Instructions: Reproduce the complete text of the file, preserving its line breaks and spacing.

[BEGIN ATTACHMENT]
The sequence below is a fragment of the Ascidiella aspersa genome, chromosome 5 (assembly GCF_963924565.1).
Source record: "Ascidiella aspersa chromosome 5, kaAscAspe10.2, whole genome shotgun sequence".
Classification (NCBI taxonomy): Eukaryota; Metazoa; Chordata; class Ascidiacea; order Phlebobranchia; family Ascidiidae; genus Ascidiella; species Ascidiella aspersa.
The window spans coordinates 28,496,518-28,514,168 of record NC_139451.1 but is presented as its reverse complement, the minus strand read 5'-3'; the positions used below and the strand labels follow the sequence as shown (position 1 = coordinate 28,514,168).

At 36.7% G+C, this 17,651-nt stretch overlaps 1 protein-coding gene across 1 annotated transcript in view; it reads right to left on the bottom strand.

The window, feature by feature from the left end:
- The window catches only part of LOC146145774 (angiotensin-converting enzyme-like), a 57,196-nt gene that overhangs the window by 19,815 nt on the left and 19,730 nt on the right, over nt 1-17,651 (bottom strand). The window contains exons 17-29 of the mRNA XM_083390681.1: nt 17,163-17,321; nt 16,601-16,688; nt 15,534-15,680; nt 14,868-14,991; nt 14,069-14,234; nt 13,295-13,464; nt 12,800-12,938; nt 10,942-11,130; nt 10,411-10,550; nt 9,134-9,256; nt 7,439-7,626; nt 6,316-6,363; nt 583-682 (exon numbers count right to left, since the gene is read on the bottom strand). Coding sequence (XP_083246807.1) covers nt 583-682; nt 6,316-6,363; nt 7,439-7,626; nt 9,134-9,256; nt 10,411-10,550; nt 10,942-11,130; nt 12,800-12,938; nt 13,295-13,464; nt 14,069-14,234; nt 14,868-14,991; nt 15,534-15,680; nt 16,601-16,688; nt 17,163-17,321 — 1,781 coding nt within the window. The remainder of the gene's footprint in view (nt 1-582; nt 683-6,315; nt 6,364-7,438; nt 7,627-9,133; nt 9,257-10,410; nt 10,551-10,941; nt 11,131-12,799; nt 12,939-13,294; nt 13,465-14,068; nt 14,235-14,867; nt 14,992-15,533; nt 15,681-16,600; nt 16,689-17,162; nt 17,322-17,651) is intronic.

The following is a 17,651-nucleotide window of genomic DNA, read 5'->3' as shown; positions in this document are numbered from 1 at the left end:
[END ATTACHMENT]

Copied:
The sequence below is a fragment of the Ascidiella aspersa genome, chromosome 5 (assembly GCF_963924565.1).
Source record: "Ascidiella aspersa chromosome 5, kaAscAspe10.2, whole genome shotgun sequence".
Classification (NCBI taxonomy): Eukaryota; Metazoa; Chordata; class Ascidiacea; order Phlebobranchia; family Ascidiidae; genus Ascidiella; species Ascidiella aspersa.
The window spans coordinates 28,496,518-28,514,168 of record NC_139451.1 but is presented as its reverse complement, the minus strand read 5'-3'; the positions used below and the strand labels follow the sequence as shown (position 1 = coordinate 28,514,168).

At 36.7% G+C, this 17,651-nt stretch overlaps 1 protein-coding gene across 1 annotated transcript in view; it reads right to left on the bottom strand.

The window, feature by feature from the left end:
- The window catches only part of LOC146145774 (angiotensin-converting enzyme-like), a 57,196-nt gene that overhangs the window by 19,815 nt on the left and 19,730 nt on the right, over nt 1-17,651 (bottom strand). The window contains exons 17-29 of the mRNA XM_083390681.1: nt 17,163-17,321; nt 16,601-16,688; nt 15,534-15,680; nt 14,868-14,991; nt 14,069-14,234; nt 13,295-13,464; nt 12,800-12,938; nt 10,942-11,130; nt 10,411-10,550; nt 9,134-9,256; nt 7,439-7,626; nt 6,316-6,363; nt 583-682 (exon numbers count right to left, since the gene is read on the bottom strand). Coding sequence (XP_083246807.1) covers nt 583-682; nt 6,316-6,363; nt 7,439-7,626; nt 9,134-9,256; nt 10,411-10,550; nt 10,942-11,130; nt 12,800-12,938; nt 13,295-13,464; nt 14,069-14,234; nt 14,868-14,991; nt 15,534-15,680; nt 16,601-16,688; nt 17,163-17,321 — 1,781 coding nt within the window. The remainder of the gene's footprint in view (nt 1-582; nt 683-6,315; nt 6,364-7,438; nt 7,627-9,133; nt 9,257-10,410; nt 10,551-10,941; nt 11,131-12,799; nt 12,939-13,294; nt 13,465-14,068; nt 14,235-14,867; nt 14,992-15,533; nt 15,681-16,600; nt 16,689-17,162; nt 17,322-17,651) is intronic.

The following is a 17,651-nucleotide window of genomic DNA, read 5'->3' as shown; positions in this document are numbered from 1 at the left end: